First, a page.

It’s no surprise that companies are looking online, primarily at search engines and social networks, to find out more about job applicants, especially when we have more job seekers than jobs at present.
There is a good and bad side to this.
On the one hand, if someone has content or links to content involving subject matter which can reasonably identify them as a threat to workplace harmony and safety, like swastikas, confederate flags, rape and/or snuff films, child pornography, glorifying of guns, knives, or other weapons, etc…, then I feel that it’s fair to use this information to make a hiring decision, to prevent possible harassment, discrimination, verbal abuse, and assault amongst employees.
On the other hand, while there is really no way to track or prevent or prove it, those responsible for hiring can use a person’s online presence as an indicator of their personality to discriminate against them wrongfully. If someone’s hobbies or attitudes, or more importantly, their politics or religion, differ from those of the company or more specifically, of the persons sorting through applicants and/or making the hiring decisions, being different can mean not getting the job.
I suppose, in some instances, this could also work to one’s advantage. In certain cases, a person might be hired BECAUSE they had sexy photos of their self online, or because their hobbies or beliefs were shared by someone in the hiring process, but this too would be discrimination; against the other applicants whose profiles online were less appealing.
The very nature of the Internet allows for anonymity and/or alternate identities, and a great many people use this feature to their advantage. However, even if a person used a nickname / pseudonym / handle / address that did not give away who they really are, offline, their identity might still be found if their real name or a personally identifying email address were used to create the account.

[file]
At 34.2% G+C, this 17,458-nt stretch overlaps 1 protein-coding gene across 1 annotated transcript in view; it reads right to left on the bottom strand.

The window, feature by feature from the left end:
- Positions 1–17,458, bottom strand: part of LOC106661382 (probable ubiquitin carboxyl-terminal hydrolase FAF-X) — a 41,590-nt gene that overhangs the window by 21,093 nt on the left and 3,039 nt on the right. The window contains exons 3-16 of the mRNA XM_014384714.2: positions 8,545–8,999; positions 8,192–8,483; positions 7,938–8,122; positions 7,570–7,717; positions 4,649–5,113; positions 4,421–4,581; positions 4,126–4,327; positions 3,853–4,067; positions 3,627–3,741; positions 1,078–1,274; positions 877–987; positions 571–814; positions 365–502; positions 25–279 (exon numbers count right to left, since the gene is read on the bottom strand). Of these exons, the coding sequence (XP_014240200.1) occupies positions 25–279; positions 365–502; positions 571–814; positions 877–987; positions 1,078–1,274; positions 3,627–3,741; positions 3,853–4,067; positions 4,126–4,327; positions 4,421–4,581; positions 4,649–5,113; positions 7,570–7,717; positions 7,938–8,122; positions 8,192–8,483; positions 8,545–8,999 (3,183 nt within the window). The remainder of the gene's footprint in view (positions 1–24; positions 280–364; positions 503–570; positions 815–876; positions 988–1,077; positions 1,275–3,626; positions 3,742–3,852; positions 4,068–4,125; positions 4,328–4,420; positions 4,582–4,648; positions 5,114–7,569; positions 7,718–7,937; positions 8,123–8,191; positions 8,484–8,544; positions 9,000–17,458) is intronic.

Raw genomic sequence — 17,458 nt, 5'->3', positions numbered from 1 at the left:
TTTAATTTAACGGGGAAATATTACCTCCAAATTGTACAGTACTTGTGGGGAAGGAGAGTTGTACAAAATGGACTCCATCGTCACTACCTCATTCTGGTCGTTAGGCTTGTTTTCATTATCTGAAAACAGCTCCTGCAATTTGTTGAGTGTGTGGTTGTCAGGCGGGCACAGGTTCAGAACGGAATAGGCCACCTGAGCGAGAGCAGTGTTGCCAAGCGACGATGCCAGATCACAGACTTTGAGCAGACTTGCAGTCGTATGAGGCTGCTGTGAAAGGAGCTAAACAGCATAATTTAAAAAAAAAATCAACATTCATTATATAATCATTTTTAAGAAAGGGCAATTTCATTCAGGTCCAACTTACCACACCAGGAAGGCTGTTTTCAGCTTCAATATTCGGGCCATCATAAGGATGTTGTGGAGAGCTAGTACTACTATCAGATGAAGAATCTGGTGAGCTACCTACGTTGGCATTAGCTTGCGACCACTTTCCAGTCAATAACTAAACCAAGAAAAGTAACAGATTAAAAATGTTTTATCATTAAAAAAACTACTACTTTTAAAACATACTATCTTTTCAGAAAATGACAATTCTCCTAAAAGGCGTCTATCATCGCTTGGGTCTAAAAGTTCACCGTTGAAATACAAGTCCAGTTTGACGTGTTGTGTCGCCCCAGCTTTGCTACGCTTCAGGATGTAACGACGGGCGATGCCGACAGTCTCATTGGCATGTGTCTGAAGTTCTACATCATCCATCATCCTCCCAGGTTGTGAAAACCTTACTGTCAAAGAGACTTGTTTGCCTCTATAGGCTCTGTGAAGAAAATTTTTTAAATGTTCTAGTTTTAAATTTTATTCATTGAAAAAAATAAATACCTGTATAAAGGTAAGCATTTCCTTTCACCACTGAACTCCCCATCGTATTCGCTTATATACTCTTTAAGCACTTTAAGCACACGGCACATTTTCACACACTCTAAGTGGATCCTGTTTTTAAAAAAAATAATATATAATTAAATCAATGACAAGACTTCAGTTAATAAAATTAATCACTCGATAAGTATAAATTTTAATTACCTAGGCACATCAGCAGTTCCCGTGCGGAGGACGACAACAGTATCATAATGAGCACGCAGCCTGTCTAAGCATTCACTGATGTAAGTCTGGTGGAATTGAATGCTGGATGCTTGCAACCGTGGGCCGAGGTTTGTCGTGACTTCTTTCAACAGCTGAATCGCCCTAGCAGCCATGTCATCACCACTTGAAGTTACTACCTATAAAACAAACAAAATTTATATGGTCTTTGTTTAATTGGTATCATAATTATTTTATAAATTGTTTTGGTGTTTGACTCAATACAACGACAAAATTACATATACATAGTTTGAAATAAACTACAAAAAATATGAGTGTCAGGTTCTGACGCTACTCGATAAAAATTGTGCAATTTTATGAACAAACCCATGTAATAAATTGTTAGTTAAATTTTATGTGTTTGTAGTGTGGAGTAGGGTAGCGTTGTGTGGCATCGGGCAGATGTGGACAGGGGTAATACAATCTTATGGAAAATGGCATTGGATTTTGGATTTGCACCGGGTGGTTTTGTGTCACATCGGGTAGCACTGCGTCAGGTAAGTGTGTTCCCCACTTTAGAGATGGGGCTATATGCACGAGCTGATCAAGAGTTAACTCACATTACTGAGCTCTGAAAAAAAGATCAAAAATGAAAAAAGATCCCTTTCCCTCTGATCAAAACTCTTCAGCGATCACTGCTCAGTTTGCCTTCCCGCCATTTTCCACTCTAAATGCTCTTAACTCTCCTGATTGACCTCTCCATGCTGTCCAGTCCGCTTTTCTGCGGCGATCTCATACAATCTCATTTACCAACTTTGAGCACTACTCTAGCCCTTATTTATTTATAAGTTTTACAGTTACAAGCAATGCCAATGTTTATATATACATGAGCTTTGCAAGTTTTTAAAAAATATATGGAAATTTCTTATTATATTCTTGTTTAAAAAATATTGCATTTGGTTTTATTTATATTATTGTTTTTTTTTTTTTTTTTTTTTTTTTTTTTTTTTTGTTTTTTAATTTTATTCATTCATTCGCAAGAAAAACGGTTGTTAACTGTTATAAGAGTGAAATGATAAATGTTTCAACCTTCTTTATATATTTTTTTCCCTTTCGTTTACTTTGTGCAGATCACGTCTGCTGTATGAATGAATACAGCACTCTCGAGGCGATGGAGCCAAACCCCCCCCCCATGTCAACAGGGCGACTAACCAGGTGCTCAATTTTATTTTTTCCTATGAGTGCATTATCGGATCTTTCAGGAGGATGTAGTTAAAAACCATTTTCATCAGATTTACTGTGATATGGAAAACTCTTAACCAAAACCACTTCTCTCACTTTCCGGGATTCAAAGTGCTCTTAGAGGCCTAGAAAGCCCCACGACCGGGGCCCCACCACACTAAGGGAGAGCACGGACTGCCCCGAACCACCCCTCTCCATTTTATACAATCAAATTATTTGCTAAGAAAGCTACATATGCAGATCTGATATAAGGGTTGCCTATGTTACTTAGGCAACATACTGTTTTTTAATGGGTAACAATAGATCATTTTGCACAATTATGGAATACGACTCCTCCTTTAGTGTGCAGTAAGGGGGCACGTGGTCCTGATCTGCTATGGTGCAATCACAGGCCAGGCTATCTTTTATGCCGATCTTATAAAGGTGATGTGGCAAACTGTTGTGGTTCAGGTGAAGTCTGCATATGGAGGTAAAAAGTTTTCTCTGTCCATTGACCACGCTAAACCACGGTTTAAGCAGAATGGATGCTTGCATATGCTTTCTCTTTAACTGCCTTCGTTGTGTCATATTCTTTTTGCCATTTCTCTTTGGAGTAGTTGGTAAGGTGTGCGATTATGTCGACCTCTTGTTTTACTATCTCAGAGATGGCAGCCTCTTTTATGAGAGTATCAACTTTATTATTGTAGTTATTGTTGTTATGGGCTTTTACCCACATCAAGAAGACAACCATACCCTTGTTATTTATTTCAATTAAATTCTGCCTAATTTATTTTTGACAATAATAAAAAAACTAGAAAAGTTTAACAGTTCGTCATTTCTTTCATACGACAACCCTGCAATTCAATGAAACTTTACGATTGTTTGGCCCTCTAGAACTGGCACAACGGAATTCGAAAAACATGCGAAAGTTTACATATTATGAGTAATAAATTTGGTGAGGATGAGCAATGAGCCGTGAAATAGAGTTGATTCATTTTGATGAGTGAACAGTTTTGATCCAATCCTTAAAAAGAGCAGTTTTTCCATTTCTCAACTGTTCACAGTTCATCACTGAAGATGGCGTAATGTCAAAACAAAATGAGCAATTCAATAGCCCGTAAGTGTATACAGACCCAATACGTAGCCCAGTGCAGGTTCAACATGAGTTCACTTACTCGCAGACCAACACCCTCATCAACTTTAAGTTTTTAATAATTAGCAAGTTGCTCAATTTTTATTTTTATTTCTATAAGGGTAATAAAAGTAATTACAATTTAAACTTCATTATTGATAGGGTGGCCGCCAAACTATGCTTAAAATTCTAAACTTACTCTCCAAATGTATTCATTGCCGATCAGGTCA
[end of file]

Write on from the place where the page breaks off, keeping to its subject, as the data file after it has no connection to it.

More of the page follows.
I have never been posted to the Internet anonymously or with an alternate identity. Everything I have done online, since I first used the web and email in 1995, has always been with my real name. This is because I am proud to live in a “free” country, where I have freedom of speech, religion, and the press. I have never been ashamed of or guarded with my opinions. I am sure I am not alone in this feeling. There are other people who use their real identities online. As time goes on, and the country gets split more and more between radical extremists of different types, and less accepting of honesty and opinion and more worried about “political correctness”, I have more concerns, if not even regrets about my policy of truth.
If you blog, or chat, or network, or post pictures, music, or movies of your art, or of yourself and/or acquaintances engaging in any activities or expressing any opinions or beliefs online, you are bound to be found offensive to someone, somewhere, and it just might prevent you from getting jobs, and in some cases, even cost you one you already have.
Big Brother IS watching.